Seoul: At least 13 North Koreans have been arrested in the Chinese border city of Kunming on a secret journey to the South, media reports said on Monday.
Chinese police on Friday arrested 13 North Korean refugees who were trying to board a bus bound to an unidentified Southeast Asian nation, Yonhap news agency said.
It cited South Korean activists promoting human rights for North Korean refugees.
Dong-A Ilbo, a major newspaper in Seoul, also reported the arrests but put the number of arrested at 15.
"Most North Korean defectors travel in a group of five at most when crossing the Chinese border to a Southeast Asian nation," said one activist quoted by Yonhap.
"It appears that they were trying to save money for hiring brokers who could help them cross the border," the activist was quoted as saying.
A spokesman for the South`s unification ministry, which handles cross-border affairs, said Seoul was trying to verify the report.
Some 25,000 North Koreans have fled famine and repression at home to settle in the capitalist South over the past six decades -- mostly after the devastating famine in the late 1990s.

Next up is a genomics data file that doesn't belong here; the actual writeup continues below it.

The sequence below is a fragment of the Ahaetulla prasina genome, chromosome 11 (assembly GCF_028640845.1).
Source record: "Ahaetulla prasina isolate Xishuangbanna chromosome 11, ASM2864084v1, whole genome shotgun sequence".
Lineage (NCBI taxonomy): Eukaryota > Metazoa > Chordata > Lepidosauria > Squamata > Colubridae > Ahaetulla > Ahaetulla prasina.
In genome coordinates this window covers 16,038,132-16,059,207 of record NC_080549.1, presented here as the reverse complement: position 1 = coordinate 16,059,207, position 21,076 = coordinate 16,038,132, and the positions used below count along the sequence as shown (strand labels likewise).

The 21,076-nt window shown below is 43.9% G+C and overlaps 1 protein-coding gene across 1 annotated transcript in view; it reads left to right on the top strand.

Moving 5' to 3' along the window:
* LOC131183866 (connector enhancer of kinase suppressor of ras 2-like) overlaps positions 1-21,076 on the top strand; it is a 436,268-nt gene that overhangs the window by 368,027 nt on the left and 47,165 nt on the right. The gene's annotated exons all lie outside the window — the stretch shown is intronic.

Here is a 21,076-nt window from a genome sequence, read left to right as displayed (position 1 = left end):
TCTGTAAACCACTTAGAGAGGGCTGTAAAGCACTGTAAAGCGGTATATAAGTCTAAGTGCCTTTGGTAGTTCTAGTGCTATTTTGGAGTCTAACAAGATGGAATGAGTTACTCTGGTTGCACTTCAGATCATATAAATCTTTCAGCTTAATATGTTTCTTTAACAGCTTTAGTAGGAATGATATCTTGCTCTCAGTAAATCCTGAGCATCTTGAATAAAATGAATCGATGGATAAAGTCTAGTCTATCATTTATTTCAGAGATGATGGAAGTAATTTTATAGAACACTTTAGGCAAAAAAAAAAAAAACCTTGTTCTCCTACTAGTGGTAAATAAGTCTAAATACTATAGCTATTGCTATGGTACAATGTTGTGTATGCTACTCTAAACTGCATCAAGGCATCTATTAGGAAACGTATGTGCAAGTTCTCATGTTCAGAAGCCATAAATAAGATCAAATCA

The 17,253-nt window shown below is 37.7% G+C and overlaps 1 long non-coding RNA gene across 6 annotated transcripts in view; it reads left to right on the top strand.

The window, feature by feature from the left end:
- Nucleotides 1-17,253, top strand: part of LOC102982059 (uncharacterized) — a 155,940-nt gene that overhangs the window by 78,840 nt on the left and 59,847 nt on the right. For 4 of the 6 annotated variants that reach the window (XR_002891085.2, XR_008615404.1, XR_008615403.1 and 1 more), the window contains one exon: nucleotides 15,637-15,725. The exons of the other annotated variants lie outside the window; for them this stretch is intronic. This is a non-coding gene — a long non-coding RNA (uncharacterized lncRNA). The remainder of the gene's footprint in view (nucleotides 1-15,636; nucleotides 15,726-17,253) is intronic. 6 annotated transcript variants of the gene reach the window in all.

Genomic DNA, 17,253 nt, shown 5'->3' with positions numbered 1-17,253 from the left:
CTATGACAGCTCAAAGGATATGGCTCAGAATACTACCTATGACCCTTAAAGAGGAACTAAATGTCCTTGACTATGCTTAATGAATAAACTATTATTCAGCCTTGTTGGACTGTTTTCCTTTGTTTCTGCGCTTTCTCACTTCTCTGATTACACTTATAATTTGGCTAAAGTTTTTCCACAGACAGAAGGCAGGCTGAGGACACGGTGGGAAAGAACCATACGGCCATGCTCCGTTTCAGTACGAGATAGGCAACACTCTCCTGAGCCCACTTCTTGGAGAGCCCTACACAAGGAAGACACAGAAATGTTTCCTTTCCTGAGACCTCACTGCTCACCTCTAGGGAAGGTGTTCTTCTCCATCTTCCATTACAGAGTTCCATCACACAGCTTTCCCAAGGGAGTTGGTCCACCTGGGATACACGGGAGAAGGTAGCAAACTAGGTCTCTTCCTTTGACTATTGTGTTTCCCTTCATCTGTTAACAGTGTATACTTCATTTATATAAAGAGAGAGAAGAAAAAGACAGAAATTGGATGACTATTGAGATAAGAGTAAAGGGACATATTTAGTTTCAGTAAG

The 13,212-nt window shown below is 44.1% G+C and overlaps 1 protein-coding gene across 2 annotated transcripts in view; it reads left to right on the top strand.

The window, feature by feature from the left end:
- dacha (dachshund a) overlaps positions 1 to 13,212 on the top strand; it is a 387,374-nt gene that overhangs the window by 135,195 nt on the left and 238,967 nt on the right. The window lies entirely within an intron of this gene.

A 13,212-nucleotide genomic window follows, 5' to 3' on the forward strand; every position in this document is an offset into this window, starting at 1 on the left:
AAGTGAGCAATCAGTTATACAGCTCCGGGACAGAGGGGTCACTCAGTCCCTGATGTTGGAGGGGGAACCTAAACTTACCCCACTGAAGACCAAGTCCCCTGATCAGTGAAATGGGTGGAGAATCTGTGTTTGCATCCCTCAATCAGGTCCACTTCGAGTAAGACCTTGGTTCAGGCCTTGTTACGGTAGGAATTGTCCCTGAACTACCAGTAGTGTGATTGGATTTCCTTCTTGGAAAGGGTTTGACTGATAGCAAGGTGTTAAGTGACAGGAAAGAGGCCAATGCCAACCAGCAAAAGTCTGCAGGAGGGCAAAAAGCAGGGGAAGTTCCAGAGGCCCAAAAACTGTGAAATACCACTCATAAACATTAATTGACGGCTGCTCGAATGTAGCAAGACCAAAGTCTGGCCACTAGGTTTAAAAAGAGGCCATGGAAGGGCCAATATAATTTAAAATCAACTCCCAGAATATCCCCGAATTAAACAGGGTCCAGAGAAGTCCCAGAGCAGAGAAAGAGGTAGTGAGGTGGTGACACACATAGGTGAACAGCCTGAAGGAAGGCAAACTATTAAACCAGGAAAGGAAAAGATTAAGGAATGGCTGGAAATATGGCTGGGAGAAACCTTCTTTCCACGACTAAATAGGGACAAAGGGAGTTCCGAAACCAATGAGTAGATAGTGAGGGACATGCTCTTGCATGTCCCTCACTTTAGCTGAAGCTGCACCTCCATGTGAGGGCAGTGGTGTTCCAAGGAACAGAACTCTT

Most cross the increasingly porous border with China before secretly travelling to a third nation -- often in Southeast Asia -- where they seek permission to resettle in the South.
China -- the isolated North`s sole major ally -- considers them illegal economic migrants instead of political refugees and repatriates them.
The refugees can face severe punishment including a term in a prison camp once they return home.
The North`s young leader Kim Jong-Un is believed to have tightened border controls since he took power in late 2011.
The number of refugees arriving in South Korea plunged more than 40 per cent to 1,508 last year.
A rare repatriation in May of nine mostly teenage North Koreans arrested in Laos -- previously considered a relatively safe transit point -- sparked UN criticism and concerns that Pyongyang might be stepping up diplomatic campaigns to bring back refugees from abroad.